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Outlandos d'Amour
The Police

A&M 4753
Released: February 1979
Chart Peak: #23
Weeks Charted: 63
Certified Platinum: 8/15/84

Stewart CopelandAndy SummersStingOn the Police's debut album, Outlandos d'Amour, lead vocalist/bassist Sting sings in a sleight-of-hand variety of styles; there's a high-pitched quaver reminiscent of Ray Davies on the love songs, some Jamaican patois trotted out for the reggae cuts, a bit of Roger Daltrey's phlegm-that-swallowed-Kansas howling for a big rabble-rouser like "Born in the 50's." Sting sounds like a guy who's just made sergeant and is looking for a voice to back up his new stripes.

His band, too, offers a little something for everyone. If the flexible, jazz-influenced flourishes of drummer Stewart Copeland, a reggae beat and guitarist Andy Summers' finely honed attentiveness to nuance led the Police a stylish art-rock elegance, their music still sounds unpolished and sometimes mean enough to let them pass for part-time members of the New Wave -- even though it's a brand of New Wave sufficiently watered down to allow these guys to become today's AOR darlings. And yet their hybrid of influences has been fused into a streamlined, scrappy style, held together by the kind of knotty, economical hooks that make a song stick out on the radio. Musically, Outlandos d'Amour has a convincing unity and drive.

The Police - Outlandos d'Amour
Original album ad art.
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It's on the emotional level that it all seems somewhat hollow. Posing as a punk, Sting, as both singer and songwriter, can't resist turning everything into an art-rock game. He's so archly superior to the material that he fails to invest it with much feeling. Deft and rhythmically forceful though they are, the songs work only as posh collections of catch phrases ("Can't stand losing you") thrown out at random to grab your attention: lyrical hooks to punch up musical hooks, with nothing behind them.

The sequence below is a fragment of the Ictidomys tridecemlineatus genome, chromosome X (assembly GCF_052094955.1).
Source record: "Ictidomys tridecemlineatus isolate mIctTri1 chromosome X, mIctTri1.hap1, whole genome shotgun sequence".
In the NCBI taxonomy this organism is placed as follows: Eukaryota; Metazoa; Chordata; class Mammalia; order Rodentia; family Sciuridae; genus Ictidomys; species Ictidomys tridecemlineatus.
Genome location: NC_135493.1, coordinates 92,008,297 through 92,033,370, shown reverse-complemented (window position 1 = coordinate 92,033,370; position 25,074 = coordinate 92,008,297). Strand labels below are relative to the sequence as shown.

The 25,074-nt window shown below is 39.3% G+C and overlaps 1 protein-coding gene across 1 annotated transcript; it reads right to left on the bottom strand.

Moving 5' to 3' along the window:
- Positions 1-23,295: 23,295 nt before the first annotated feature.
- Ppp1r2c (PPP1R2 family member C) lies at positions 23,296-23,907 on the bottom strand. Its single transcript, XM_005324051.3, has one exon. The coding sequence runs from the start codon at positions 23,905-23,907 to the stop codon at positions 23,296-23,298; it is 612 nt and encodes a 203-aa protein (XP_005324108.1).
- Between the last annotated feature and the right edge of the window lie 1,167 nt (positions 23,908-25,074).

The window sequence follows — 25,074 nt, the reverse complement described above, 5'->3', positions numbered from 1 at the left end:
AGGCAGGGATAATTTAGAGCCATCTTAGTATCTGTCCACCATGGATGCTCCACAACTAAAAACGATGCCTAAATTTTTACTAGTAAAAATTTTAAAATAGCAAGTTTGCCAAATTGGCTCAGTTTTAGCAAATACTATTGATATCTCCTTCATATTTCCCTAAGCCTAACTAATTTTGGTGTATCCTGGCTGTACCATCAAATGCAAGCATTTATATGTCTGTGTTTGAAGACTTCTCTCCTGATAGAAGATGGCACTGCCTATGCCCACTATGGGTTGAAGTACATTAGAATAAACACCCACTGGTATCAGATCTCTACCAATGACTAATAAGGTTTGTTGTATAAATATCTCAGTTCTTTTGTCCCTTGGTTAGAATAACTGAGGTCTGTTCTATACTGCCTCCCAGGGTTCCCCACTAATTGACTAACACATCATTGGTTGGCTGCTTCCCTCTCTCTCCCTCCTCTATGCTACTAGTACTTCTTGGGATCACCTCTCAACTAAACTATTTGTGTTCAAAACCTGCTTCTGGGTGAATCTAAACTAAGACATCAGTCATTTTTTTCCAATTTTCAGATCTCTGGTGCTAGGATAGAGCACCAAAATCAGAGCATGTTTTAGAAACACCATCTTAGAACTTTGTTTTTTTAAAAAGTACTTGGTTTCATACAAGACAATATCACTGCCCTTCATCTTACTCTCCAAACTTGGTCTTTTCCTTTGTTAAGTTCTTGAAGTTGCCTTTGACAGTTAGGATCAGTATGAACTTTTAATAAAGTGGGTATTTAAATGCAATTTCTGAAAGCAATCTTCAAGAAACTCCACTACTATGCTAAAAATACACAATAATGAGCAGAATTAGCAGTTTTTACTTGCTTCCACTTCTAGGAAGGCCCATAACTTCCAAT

By trying to have it both ways -- posturing as cool art-rockers and heavy, meaningful New Wavers at the same time -- the Police merely adulterate the meanings of each. Their punk pose is no more than a manipulative come-on. For all its surface threat, there's no danger in this music, none of the spontaneity or passion that punk (and reggae) demands. Even when Sting says, "There's a hole in my life," he can't convince us it's keeping him up nights -- we know it's just another conceit. And the larger the implied emotions, the tinnier he makes them sound. A gimmicky anthem manufactured out of whole cloth, "Born in the 50's" reaches for Who-style generational myth making (down to its ringing, Pete Townshend-like guitar line), but Sting can't make us see that there's anything special about this generation, because he knows there really isn't.